After a lively constituency meeting at the Dixon Arms pub in Chelford, Mr Hamilton was backed by 182 members, with 35 voting against and four abstentions, although 61 did not vote. While the adoption meeting failed to provide the ringing endorsement he was seeking, it set the scene for a battle in the Cheshire constituency between Mr Hamilton and the BBC war correspondent Martin Bell, who will run on an anti-sleaze ticket.
A number of members left the meeting complaining it had been "a whitewash". Richard Cussons said that while seven people had been allowed to speak for Mr Hamilton, only three had been called to speak against. Mr Cussons indicated that there was a possibility of an independent candidate coming forward to stand against Mr Hamilton "within the next few days".
One of those who had not been allowed to speak, councillor Ian Grimson, walked out, saying he was "absolutely horrified and disappointed" by the result. "We have just lost the whole election," he said. Tony Martin, treasurer of the association, who had been vocal in his public opposition to Mr Hamilton's candidacy, was heckled throughout his speech and hissed at by opposing members.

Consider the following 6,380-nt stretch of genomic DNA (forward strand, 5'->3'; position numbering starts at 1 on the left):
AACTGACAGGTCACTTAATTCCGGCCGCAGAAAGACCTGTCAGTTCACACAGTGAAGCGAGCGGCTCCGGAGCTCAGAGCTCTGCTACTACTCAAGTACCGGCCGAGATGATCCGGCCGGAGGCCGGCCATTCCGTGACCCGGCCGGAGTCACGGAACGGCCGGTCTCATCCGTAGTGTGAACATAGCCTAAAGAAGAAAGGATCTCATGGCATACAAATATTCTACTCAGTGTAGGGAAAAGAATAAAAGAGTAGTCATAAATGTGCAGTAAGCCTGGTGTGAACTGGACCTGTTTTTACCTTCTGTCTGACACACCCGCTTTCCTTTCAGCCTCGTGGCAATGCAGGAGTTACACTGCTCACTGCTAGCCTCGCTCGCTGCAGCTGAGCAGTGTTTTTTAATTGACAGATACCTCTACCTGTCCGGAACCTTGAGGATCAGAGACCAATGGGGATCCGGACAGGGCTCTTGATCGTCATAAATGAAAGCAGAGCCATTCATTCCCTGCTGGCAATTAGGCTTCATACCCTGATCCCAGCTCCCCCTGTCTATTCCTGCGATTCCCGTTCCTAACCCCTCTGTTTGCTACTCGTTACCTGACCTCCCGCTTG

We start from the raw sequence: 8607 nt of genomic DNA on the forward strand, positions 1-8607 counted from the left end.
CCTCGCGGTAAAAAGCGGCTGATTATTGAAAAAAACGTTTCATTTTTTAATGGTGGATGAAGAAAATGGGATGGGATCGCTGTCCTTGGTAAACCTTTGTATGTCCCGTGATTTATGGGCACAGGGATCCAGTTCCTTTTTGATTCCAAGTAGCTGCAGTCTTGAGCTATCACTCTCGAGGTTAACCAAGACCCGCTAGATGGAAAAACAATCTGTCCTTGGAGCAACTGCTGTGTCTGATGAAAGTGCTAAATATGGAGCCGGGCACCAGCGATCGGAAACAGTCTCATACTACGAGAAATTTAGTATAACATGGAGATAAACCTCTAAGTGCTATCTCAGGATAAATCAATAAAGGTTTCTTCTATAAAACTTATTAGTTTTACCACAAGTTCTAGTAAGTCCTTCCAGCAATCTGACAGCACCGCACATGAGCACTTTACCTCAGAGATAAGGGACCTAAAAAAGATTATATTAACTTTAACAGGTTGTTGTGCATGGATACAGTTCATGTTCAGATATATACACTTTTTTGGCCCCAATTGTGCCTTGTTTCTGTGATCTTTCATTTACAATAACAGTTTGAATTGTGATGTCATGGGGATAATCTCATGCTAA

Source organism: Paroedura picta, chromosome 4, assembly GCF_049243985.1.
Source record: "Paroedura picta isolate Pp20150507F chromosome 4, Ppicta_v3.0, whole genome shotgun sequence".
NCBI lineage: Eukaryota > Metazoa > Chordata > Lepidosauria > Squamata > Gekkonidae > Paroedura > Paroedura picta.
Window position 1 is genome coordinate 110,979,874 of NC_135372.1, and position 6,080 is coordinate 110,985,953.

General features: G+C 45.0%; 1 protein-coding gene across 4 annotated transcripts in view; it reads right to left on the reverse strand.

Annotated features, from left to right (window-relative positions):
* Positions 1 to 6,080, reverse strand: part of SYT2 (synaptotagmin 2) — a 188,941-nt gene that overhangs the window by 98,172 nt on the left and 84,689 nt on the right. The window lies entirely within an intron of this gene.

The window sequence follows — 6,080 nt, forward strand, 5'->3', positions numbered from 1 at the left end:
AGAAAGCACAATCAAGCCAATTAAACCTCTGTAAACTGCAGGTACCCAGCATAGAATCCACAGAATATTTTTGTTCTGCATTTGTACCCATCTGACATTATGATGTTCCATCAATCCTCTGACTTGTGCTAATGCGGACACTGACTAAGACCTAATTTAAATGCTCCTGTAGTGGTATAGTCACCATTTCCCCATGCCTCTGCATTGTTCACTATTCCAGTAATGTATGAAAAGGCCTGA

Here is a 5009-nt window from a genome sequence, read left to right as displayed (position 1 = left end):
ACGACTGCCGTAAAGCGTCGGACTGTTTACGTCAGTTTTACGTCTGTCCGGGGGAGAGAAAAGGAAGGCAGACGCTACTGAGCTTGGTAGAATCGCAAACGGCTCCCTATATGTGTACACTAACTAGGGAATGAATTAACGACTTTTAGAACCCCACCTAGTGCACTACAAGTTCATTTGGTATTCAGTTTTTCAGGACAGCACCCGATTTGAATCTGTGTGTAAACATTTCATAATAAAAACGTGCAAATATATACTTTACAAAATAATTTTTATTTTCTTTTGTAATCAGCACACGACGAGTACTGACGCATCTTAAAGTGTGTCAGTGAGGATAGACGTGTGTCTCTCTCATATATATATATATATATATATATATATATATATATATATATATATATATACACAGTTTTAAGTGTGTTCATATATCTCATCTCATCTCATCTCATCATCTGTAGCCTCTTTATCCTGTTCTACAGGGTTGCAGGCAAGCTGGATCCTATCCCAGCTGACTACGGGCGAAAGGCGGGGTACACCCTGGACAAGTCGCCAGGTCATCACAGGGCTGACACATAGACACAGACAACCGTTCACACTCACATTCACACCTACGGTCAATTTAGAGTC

But many of those who came out of the meeting said they would be voting for Mr Hamilton on the basis of his impassioned speech, during which he "fully explained the position" regarding the sleaze allegations.
Mr Hamilton insisted only a "small proportion" of party members at the meeting voted against him. He now believed a "substantial majority" of local activists would rally round and support him at the election.
He dismissed as "utterly ridiculous" suggestions that some people might have felt intimidated about publicly voting against him.
He said of Mr Bell: "He seems like a nice guy - totally unfitted for politics," and claimed that his candidature had been engineered by the Labour Party leadership.
As reporters and photographers crowded round, Mr Hamilton embraced his wife, Christine, who brandished a large blue "vote Neil Hamilton" poster.
Mr Bell said after the decision: "It seems my political career will be rather long. It seems I'm going to take him all the way. I have no doubt I will be the next member for Tatton."
More than 50 members in the meeting voted for a secret ballot, but the constituency leadership decided that there was insufficient support for the secret vote.
Earlier, as Mr Bell prepared to launch his campaign, the previously elusive Mr Hamilton emerged to hijack the war correspondent's press conference. There followed a bizarre confrontation between Mr Bell and Mr and Mrs Hamilton, in which the reporter came off worst. He was ambushed into saying that he gave Mr Hamilton the benefit of the doubt over the cash-for-questions allegations, which prompted Mrs Hamilton to ask why was he then standing against her husband.
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